Much of Feltz's research in this area has focused on the Köhler Motivation Effect, a phenomenon that explains why people, who may not be adept exercisers themselves, perform better with a moderately better partner or team as opposed to working out alone.

Her findings give credence that programs such as "CyBud-X" can make a difference in the way people perform.

"We know that people tend to show more effort during when there are other partners involved because their performance hinges on how the entire team does," she said. "The fact that a nonhuman partner can have a similar effect is encouraging."

Explore further: Virtual workout partners spur better results

Related Stories

Virtual workout partners spur better results

May 18, 2011
Can't find anyone to exercise with? Don't despair: New research from Michigan State University reveals working out with a virtual partner improves motivation during exercise.

Optimal workout partner encourages less to motivate more, says researcher

May 8, 2013
(Medical Xpress)—The best workout partner may be one who understands that silence is golden, according to one Kansas State University researcher in the College of Human Ecology.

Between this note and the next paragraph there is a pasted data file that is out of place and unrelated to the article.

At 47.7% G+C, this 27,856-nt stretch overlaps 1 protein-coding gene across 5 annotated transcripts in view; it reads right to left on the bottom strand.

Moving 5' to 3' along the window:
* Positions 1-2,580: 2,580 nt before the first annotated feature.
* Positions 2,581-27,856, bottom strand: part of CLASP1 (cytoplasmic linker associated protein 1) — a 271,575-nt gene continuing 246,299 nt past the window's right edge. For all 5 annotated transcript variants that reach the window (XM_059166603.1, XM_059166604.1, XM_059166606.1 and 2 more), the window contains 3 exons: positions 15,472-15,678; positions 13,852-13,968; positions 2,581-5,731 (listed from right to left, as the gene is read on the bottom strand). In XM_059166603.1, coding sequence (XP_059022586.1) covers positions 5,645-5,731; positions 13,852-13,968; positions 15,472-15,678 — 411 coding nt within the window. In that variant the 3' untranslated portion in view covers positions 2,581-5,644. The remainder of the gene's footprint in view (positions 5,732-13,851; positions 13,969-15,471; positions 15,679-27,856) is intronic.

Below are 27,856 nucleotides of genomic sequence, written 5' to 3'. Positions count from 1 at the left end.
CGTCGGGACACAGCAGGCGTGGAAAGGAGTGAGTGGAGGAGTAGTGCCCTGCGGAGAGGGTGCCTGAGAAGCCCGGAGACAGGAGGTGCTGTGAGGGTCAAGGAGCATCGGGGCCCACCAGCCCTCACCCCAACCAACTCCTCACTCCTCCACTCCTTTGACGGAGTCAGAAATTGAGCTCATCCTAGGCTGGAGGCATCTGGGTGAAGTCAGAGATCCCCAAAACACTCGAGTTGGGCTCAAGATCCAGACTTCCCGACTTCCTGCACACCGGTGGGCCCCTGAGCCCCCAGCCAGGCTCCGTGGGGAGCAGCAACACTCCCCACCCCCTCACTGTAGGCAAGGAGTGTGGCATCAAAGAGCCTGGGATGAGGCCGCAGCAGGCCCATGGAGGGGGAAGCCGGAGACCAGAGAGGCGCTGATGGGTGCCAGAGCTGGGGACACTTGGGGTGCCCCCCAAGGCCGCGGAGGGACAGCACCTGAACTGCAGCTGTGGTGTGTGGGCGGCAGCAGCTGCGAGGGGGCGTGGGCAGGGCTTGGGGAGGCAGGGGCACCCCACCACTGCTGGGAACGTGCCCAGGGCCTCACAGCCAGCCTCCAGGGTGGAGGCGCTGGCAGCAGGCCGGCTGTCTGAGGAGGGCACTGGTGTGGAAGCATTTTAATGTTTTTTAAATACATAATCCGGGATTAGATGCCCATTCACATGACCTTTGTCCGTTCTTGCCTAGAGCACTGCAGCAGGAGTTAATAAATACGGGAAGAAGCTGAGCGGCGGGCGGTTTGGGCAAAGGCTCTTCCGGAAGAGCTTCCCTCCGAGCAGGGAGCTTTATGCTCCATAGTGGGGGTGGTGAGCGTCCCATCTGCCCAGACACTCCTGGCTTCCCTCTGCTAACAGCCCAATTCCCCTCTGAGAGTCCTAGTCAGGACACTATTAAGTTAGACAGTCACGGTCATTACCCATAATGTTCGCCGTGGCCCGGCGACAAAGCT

Cyber exercise partners help you go the distance: Motivation gains can double

May 24, 2012
A new study testing the benefits of a virtual exercise partner shows the presence of a moderately more capable cycling partner can significantly boost the motivation – by as much as 100 percent – to stick to an ...

Exercise performance enhanced with virtual partner

December 14, 2012
(HealthDay)—Exercise duration is improved by exercising with a virtual partner, especially with a moderately superior partner, according to a study published in the October issue of the Annals of Behavioral Medicine.

Burning more calories is easier when working out with someone you perceive as better

November 26, 2012
The key to motivation in physical activity may be feeling inadequate. One Kansas State University researcher found that those who exercised with a teammate whom they perceived to be better increased their workout time and ...

Cyber partners help you go the distance

May 16, 2012
A new study, testing the benefits of a virtual exercise partner, shows that the presence of a moderately more capable cycling partner boosts motivation to stick to an exercise program. The work by Brandon Irwin and colleagues, ...